It’s not the size of the dog in the fight; it’s the size of the fight in the dog. Perhaps Ulysses S. Grant had this thought in mind in the summer of 1864. That’s when the Army’s Commanding General appointed the diminutive—and, as of yet, unproven—Philip Sheridan to lead the Union’s forces in the Shenandoah Valley. Though the Major General was short in stature, his combative, never-say-die attitude made him a larger-than-life figure and ultimately a prescient choice by Grant.
“Little Phil” also happens to be one of the many rich characters that Scott Patchan and Gary Ecelbarger will examine on their tour, “Sheridan Recovers the Valley, Fall 1864,” which is part of the BGES Civil War Field University Program (the tour has been rescheduled for 2021 due to the coronavirus; stay tuned!). “It’s really important we understand who Sheridan is,” says Patchan, one of the foremost authorities on this period of Civil War history. “He truly had to earn his stars on the battlefield.”
“I like Sheridan’s entry into this campaign as an untested entity,” adds Ecelbarger, who has written eight books on the Civil War, including Three Days in the Shenandoah: Stonewall Jackson at Front Royal and Winchester. “It’s fascinating to watch his comfort and confidence build between August and October.”
Just as compelling, however, is the ill-fated story of Jubal Early, the Lieutenant General tabbed by Robert E. Lee to command the Confederate troops in the Shenandoah Valley. In many ways, his job—avoiding an embarrassing defeat—was more difficult than Sheridan’s. “These two men are the heart of this campaign,” says Patchan.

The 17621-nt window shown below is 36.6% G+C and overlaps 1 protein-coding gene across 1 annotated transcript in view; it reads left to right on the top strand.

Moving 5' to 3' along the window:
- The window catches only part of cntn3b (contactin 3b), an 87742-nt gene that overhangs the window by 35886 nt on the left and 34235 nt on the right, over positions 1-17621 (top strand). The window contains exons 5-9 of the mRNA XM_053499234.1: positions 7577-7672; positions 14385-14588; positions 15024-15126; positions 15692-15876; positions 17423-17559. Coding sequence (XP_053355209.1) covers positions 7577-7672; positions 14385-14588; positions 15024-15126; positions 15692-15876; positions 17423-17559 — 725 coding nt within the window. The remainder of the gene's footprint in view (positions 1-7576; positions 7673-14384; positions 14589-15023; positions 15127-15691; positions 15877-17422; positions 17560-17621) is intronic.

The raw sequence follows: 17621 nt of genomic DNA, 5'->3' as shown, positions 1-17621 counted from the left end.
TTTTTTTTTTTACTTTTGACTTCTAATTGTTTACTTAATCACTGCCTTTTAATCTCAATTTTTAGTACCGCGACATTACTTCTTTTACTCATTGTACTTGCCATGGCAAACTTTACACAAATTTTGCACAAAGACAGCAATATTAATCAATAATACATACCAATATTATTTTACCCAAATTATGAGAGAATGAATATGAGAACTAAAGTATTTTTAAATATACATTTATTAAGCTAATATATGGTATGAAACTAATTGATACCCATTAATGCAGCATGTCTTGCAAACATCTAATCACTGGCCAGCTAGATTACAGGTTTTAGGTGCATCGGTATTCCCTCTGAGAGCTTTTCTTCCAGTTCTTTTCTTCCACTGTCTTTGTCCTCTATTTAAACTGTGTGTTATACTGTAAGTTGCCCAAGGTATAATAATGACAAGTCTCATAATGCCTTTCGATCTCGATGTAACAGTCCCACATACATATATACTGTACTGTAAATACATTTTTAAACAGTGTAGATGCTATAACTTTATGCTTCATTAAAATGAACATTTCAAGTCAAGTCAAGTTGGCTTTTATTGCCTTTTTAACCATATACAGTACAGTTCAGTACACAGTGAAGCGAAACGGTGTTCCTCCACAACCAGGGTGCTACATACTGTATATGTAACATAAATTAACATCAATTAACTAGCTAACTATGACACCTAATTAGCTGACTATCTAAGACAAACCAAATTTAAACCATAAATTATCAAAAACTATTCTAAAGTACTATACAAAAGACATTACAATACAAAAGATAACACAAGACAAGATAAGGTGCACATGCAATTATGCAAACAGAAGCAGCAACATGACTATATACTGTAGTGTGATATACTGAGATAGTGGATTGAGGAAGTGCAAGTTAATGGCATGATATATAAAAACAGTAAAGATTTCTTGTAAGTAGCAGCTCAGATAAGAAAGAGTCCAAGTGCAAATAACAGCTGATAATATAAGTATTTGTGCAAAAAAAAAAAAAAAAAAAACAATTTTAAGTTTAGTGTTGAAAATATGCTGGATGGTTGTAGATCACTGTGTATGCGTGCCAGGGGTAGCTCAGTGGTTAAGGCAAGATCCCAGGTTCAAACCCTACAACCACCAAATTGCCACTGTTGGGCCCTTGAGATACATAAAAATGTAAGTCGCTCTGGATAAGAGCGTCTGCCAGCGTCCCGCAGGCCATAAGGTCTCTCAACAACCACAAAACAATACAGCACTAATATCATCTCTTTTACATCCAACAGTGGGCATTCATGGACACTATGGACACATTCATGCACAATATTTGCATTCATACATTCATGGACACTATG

Not surprisingly then, Sheridan and Early are front and center from the very start of “Sheridan Recovers the Valley,” which opens with the third battle of Winchester at Spout Spring. This leg of the tour also introduces the likes of George Crook and George Patton. “It’s interesting to note that Patton was known to be kind and gentle, a leader who got the most out of his men without bombast,” says Patchan. “Nothing like his more famous grandson.”
The second day of the tour follows Early’s retreat to Front Royal, including a trip to Little North Mountain. According to Patchan, one of the highlights is an in-depth look at Fishers Hill. “We’ll get to visit some newly opened areas,” he says, “and in turn learn some new perspectives.”
The second half of the tour tracks Sheridan’s dogged pursuit of Early to Harrisonburg, and then his decision to begin the “burning” of the Shenandoah Valley. This stop also includes the cavalry showdown near Tom’s Brook between a pair of former West Point classmates, George Custer for the Union and Confederate General Tom Rosser. The final day of the tour culminates with the famed Battle of Cedar Creek.
“By this time, it’s becoming more desperate for General Early, who has switched from playing defense to offense,” says Ecelbarger. “He’s attempting ultimate elements of surprise in a region much better known by his subordinates than Sheridan’s.”
More than 150 years later, the experts traversing the Shenandoah Valley are Ecelbarger and Patchan. But in contrast to Sheridan and Early, the two are long-time friends who fit hand in glove. They met in 1992 at a Civil War Round Table in Manassas, Virginia, and quickly realized their shared passion. Before long they hosted their first tour as a team.
“The combined friendship and experience really makes a difference as far as I’m concerned,” says Ecelbarger. “We enjoy brainstorming and preparing new programs together and fine-tuning ones we had done previously.”
Indeed, exhaustive planning is a hallmark of any tour hosted by the pair. “We’ve been doing this for 25 years, “ says Patchan. “We’re a good mix. These tours don’t just happen. But we love all the planning that goes into them.”